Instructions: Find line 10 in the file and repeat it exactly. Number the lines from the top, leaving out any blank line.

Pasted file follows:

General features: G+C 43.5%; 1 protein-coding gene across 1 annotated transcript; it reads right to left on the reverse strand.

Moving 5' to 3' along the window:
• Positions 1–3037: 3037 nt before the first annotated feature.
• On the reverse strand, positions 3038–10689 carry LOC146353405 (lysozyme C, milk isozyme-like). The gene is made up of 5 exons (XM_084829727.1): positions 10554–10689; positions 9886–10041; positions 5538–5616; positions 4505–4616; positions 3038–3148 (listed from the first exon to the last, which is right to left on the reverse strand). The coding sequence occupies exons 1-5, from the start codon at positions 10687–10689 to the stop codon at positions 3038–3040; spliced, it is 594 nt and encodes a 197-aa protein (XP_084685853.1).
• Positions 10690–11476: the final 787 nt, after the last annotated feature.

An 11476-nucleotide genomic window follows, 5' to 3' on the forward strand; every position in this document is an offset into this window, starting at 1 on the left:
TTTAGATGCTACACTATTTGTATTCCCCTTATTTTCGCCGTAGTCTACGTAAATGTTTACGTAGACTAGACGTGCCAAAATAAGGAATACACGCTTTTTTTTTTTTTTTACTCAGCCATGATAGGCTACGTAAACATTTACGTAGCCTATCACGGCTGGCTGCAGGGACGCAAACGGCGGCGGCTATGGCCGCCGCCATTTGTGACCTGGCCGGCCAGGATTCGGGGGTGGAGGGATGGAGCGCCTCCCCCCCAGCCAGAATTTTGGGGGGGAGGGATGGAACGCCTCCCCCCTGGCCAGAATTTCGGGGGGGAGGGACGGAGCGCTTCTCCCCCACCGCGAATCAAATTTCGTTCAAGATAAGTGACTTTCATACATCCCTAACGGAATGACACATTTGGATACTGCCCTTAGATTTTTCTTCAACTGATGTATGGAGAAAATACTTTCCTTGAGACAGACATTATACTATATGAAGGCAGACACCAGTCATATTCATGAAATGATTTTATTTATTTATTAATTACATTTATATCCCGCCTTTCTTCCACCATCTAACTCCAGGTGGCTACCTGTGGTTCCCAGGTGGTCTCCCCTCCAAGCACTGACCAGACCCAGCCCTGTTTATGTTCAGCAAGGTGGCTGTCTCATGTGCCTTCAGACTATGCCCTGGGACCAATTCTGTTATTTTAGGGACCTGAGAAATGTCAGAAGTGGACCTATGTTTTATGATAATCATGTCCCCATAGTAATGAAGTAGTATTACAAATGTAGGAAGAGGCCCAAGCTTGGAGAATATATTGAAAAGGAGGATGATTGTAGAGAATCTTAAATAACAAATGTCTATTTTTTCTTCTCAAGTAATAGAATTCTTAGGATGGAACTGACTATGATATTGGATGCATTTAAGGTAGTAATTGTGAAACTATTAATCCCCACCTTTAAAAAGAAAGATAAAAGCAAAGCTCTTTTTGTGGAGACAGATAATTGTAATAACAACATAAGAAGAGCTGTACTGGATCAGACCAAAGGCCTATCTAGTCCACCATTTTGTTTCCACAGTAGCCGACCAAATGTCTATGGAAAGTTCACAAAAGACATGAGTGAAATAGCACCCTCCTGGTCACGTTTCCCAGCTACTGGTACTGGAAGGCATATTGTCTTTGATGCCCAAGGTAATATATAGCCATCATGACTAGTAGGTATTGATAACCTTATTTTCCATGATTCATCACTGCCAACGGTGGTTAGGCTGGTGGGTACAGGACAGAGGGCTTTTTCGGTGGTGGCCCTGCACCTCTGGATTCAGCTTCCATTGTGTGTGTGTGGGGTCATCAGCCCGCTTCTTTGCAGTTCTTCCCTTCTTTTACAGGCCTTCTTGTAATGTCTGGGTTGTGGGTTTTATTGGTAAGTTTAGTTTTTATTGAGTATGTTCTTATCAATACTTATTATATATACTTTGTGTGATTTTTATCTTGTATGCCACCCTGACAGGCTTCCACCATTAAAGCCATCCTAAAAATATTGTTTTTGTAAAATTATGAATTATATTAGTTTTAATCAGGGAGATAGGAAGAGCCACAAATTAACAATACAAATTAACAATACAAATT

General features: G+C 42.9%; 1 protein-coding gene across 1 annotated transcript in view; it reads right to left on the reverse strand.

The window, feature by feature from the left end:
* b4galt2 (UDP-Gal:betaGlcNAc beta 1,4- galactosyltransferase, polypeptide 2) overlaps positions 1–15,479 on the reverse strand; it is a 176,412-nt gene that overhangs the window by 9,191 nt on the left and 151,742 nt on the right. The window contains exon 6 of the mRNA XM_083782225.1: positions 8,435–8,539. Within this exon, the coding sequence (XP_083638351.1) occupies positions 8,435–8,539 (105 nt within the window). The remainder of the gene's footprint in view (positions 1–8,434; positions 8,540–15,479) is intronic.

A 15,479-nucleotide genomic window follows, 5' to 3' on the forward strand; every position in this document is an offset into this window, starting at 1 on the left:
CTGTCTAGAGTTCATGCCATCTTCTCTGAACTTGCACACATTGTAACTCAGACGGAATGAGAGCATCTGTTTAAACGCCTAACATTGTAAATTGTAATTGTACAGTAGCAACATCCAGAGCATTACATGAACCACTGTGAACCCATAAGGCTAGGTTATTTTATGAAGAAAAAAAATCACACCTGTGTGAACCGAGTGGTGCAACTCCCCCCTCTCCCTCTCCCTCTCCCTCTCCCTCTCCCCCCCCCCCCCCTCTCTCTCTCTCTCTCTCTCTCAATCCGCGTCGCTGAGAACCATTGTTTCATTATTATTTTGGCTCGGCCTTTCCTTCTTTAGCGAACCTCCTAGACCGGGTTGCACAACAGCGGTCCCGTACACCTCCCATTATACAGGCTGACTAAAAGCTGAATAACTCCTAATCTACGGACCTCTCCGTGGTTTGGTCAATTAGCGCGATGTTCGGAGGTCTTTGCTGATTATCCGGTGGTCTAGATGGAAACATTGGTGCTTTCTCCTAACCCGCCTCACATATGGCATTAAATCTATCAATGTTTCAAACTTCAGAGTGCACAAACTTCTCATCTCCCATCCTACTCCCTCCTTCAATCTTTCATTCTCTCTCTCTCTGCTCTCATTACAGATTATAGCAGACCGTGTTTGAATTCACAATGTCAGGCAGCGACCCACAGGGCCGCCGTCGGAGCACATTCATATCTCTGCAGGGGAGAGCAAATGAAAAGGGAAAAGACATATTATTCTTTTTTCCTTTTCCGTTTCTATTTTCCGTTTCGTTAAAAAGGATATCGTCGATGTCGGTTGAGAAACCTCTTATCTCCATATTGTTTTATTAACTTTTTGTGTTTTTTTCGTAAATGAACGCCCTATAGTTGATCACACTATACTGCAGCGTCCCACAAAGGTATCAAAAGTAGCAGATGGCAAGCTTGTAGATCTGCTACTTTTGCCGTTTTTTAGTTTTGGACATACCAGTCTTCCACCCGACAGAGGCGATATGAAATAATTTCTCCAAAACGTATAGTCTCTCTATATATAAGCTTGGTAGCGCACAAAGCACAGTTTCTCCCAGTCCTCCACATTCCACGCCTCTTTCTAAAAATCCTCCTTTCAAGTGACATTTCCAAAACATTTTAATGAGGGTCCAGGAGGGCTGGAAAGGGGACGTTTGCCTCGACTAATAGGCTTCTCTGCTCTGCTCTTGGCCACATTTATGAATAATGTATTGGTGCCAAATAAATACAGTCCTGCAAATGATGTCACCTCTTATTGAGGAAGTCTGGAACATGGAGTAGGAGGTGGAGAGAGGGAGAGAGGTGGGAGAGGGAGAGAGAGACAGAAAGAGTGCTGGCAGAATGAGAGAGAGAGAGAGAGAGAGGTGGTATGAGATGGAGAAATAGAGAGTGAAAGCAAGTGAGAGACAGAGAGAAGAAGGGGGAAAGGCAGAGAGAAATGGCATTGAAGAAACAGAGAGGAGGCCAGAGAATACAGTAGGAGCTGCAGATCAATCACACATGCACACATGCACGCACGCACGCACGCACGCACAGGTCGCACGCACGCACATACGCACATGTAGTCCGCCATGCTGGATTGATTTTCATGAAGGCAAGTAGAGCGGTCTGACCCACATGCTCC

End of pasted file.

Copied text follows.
* b4galt2 (UDP-Gal:betaGlcNAc beta 1,4- galactosyltransferase, polypeptide 2) overlaps positions 1–15,479 on the reverse strand; it is a 176,412-nt gene that overhangs the window by 9,191 nt on the left and 151,742 nt on the right. The window contains exon 6 of the mRNA XM_083782225.1: positions 8,435–8,539. Within this exon, the coding sequence (XP_083638351.1) occupies positions 8,435–8,539 (105 nt within the window). The remainder of the gene's footprint in view (positions 1–8,434; positions 8,540–15,479) is intronic.